Klay Thompson Fiasco Reveals Upsetting Truth About Lakers

Many Los Angeles fans were disappointed when Klay Thompson chose the Dallas Mavericks over the Lakers. Unfortunately, that decision is bound to sting even more for the L.A. faithful following the latest news.
The truth about the Klay Thompson fiasco stings a lot.
The truth about the Klay Thompson fiasco stings a lot. / Darren Yamashita-USA TODAY Sports

After another disappointing playoff exit, the Los Angeles Lakers opened the offseason searching for a third NBA All-Star to play alongside LeBron James and Anthony Davis. World-class sharpshooter Klay Thompson was one of the Lakers' top targets after the 34-year-old veteran decided it was time to leave the Golden State Warriors after 13 seasons.

Instead, Thompson left Lakers fans disappointed when he joined the Dallas Mavericks on a three-year, $50 million contract via sign-and-trade. Losing a battle-tested veteran like Thompson to a fellow Western Conference contender hurts. But the reality that comes with the entire fiasco has revealed an upsetting truth about Los Angeles.

Lakers News: Klay Thompson Saga Shows Los Angeles Must Change

A ton of information regarding the Lakers' negotiations with Thompson has been revealed and it's bound to sting for the Lake Show's fanbase.

For starters, ESPN's Ramona Shelburne and Kendra Andrews report that the Lakers offered the veteran wing more money and term than what he accepted with the Mavericks, allegedly to the tune of "nearly $80 million" across four years. That translates to about $20 million per season, whereas Thompson accepted $16.7 million annually from Dallas.

It gets worse from there. Shelburne and Andrews added that LeBron "had several deep conversations with Thompson about the idea of playing together," but couldn't sway the ex-Warrior. If the best player in NBA history can't persuade someone to join the Lakers, there's clearly something wrong with the franchise.

It's even more telling that Thompson's father Mychal — who played for the Lakers (1987-91) and is one of the team's broadcasters — couldn't convince his son to join the team.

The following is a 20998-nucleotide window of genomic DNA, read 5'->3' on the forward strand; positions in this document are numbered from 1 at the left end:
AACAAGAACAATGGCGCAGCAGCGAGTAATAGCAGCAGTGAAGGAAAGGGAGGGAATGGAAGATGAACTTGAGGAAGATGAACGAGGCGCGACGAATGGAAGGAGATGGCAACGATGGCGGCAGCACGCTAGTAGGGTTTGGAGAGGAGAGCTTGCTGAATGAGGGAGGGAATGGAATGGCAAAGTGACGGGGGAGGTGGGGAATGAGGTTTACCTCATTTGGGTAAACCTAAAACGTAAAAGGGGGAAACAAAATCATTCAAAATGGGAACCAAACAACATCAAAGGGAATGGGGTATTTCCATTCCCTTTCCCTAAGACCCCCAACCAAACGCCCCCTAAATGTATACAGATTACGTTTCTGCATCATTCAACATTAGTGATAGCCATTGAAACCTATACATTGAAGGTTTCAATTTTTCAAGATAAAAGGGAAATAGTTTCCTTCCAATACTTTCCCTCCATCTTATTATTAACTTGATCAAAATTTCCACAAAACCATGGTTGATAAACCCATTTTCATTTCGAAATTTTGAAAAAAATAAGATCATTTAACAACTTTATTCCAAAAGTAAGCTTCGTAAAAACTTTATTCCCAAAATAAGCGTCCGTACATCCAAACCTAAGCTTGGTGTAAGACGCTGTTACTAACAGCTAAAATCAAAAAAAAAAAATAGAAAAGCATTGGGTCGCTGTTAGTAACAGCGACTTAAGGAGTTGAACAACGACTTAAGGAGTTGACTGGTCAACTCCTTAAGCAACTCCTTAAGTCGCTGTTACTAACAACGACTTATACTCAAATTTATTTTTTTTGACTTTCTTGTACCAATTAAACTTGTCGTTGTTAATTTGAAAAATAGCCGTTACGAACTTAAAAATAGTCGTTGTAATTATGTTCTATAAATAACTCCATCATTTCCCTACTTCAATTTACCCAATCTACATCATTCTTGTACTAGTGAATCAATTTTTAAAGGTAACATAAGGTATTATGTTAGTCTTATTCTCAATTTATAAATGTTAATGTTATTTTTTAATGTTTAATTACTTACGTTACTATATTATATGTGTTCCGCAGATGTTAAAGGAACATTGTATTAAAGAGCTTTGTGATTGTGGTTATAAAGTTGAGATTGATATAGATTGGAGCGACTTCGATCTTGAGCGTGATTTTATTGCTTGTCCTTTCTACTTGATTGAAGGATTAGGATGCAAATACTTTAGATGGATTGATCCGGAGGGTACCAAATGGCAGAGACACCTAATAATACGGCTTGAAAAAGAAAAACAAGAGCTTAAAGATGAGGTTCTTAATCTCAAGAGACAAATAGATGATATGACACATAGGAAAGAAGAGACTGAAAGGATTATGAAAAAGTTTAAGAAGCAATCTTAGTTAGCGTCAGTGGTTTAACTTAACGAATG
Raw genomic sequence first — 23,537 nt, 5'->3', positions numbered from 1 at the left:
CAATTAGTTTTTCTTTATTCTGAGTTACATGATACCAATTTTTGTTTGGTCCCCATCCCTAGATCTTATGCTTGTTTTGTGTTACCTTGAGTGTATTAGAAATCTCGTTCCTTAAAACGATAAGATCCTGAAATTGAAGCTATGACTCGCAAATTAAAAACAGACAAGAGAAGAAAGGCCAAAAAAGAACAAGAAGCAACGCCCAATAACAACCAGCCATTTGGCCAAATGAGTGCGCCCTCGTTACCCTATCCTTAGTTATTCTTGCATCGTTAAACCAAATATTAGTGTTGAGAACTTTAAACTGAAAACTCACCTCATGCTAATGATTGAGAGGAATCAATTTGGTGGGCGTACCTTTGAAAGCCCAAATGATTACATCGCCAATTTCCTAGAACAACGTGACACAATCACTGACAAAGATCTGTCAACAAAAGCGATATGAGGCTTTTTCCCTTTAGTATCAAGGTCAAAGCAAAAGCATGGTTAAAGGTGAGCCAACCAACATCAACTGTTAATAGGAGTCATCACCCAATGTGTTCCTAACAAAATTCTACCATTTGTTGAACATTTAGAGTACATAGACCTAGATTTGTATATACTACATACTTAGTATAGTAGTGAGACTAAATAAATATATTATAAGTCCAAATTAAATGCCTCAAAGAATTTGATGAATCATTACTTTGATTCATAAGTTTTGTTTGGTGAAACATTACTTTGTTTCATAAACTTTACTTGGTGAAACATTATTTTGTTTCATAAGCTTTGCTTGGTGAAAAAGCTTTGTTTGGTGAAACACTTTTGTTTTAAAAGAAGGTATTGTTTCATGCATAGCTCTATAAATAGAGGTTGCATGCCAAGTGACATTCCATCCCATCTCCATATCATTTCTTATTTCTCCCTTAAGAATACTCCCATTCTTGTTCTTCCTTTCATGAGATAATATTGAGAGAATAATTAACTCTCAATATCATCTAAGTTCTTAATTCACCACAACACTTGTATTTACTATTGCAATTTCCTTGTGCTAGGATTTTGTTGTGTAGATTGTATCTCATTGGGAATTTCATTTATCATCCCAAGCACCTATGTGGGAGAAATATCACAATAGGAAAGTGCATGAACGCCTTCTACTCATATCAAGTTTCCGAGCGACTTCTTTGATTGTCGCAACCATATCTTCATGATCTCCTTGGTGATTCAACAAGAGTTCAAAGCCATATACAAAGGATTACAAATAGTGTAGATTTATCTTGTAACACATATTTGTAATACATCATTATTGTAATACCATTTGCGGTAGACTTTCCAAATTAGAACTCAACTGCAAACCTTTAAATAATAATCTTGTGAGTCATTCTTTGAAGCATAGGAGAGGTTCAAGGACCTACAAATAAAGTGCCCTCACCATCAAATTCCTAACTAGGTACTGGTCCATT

Yes, it sucks losing out on a potential difference-maker like Thompson, but you can hardly fault him for choosing a different destination. Aside from the 2020 NBA Championship run, the Lakers haven't exactly been the shining example of success for the last 10 or so years.

Since the 2013-14 campaign, the Lakers have qualified for the NBA postseason just four times. While one of those runs resulted in a championship, two saw Los Angeles suffer a first-round exit — including one to the Denver Nuggets this past spring.

Lakers Must Establish Consistency

Additionally, the Lakers' revolving door of coaches doesn't do well for franchise players. Since being drafted by the Warriors in 2011, Mark Jackson (2011-14) and Steve Kerr (2014-24) were the only head coaches that Thompson played under. Meanwhile, Los Angeles has hired eight different bench leaders in the last 13 years.

If the Lakers want to avoid free agents like Thompson rejecting them, something must change. One of the winningest franchises in NBA history has clearly lost the identity, which was present during the Pat Riley and Phil Jackson years. I'm not saying that J.J. Redick is the man to turn things around, but it will be harder for the Lakers to remove the stink if his coaching tenure ends in disaster.

Hopefully, Redick erases those doubts by coaching the Lakers to a successful 2024-25 campaign. A strong showing in Year 1 would go a long way in attracting free agents next summer and beyond, which is necessary given that L.A. can't rely on LeBron James' aura to lure potential reinforcements forever.

At least all signs point to Redick and the Lakers finding success next season. FanDuel Sportsbook is currently giving Los Angeles the ninth-best odds (+3400) to take home the Larry O'Brien Trophy next NBA season.

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